To pay yourself from a Limited Company you’ll have to buy shares in the Company, set yourself up as a Director and pay yourself a salary/dividends to extract money. For that reason, it is better to always enlist the help of an accountant if you plan to form a Limited Company so that you know you:
- Are paying yourself tax-efficiently;
- Are not taking more money out of your LTD making dividends illegal;
- Are filing all the right statutory accounts and returns with Companies House and HMRC;
- Are not disclosing too much information about yourself in the public domain such as your home address.
If you are planning to set up a Limited Company, then using an accountant is definitely advisable because they will help you to file your accounts, manage taxes and help you pay yourself in the most tax-efficient way. However, this will come with a cost and at the very least, the tax-saving from choosing Limited Company over sole trader should offset your accountants’ bill.
2. Sole Trader vs Limited Company Tax Calculator
This sole trader v. Limited Company tax calculator (updated for the 2021/2022 tax year) will help you to estimate which business structure will help you to decide which will generate the bigger tax saving. Just input your expected business profits and it will be automatically worked out.
Enter your email address below to receive a copy of the sole trader or Limited Company tax calculator:
3. Tips on Choosing Between Sole Trader or LTD
When it comes to deciding whether it is best to become a sole trader or Limited Company it’s important to be realistic about how much money they think they really will earn. Starting a business is exciting but it can take time to build up your income. In your first year, you’ll be busy setting up your business and finding clients, meaning you may not be at full earning capacity. Setting up a start-up budget will help with your financial predictions and decision making as well as:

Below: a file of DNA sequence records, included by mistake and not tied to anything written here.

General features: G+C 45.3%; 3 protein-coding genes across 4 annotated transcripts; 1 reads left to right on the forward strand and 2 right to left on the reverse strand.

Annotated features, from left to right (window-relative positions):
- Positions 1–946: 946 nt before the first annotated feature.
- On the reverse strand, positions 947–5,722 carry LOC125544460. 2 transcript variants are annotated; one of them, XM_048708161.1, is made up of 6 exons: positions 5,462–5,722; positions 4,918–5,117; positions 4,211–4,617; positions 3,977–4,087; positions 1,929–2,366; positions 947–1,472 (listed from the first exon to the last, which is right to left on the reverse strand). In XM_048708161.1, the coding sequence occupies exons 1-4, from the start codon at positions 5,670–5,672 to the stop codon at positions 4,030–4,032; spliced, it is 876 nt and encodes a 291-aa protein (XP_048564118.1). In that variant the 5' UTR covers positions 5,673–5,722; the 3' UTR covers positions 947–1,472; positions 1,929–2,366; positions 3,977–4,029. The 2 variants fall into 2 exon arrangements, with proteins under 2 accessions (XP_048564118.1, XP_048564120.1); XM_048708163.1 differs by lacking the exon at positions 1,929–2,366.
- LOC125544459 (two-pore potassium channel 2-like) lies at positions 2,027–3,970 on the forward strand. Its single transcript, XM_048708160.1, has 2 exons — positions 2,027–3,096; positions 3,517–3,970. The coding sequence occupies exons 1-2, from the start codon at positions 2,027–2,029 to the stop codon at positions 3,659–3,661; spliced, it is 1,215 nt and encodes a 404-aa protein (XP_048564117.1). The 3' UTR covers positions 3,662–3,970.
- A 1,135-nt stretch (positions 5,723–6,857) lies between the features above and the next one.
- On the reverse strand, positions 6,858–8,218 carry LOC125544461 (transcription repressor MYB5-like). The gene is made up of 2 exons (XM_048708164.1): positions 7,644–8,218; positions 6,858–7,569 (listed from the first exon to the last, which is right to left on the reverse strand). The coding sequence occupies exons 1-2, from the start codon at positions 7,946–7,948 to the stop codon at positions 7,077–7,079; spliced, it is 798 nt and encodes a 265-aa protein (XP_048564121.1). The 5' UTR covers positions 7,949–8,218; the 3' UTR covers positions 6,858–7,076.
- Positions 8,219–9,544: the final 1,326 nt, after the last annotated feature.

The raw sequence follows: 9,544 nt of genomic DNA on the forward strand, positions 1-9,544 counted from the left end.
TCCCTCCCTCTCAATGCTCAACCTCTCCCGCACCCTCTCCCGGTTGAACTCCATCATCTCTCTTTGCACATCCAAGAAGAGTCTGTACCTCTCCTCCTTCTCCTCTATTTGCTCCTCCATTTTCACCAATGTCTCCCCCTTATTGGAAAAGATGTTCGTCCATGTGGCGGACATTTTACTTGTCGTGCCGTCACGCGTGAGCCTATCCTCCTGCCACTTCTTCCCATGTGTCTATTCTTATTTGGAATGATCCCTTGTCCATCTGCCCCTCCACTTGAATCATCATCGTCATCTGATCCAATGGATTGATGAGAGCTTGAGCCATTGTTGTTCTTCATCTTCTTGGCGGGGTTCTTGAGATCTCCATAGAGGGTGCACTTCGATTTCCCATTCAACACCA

- Taking advantage of the £1,000 trading allowance while you get your business up and running;
- Registering as self-employed as your business grows and you surpass the trading allowance rules;
- Incorporating and LTD when the time is right, you feel ready to deal with the administration and have sufficient profits to pay for an accountant.
Remember any tax savings need to outweigh accounting fees you’ll need to pay to take care of administration and structure your earnings tax efficiently. Having a Limited Company means you’ll need to prepare full accounts, including a balance sheet. Whereas being a sole trader means you need to fill in a tax return with just your income and expenses once a year, which many do themselves rather than hiring an accountant.
4. Future Proofing Your Business
Going from sole trader to Limited Company is something many decide to do when the time is right. As part of future-proofing your business, check the name you want is available at Companies House, just like you would a domain. If it is available, then you can form your Limited Company and keep it as a dormant company – that way you’ll only need to deal with very minimal filing requirements but have your LTD name ready for when you need it.
- Dormant Company Accounts and HMRC Tax Returns Explained
- Limited Company Tax Explained
- How to Pay Yourself from Your Limited Company
- How to Pay Yourself as a Sole Trader
- Should I Get an Accountant to Do My Tax Return?
- 5 Essential Questions to Ask Before You Hire an Accountant
Taxes are changing! From April 2024 sole traders will need to report their earnings and pay tax on a quarterly basis. This is known as Making Tax Digital, which you can read more about in this guide to help you get prepared.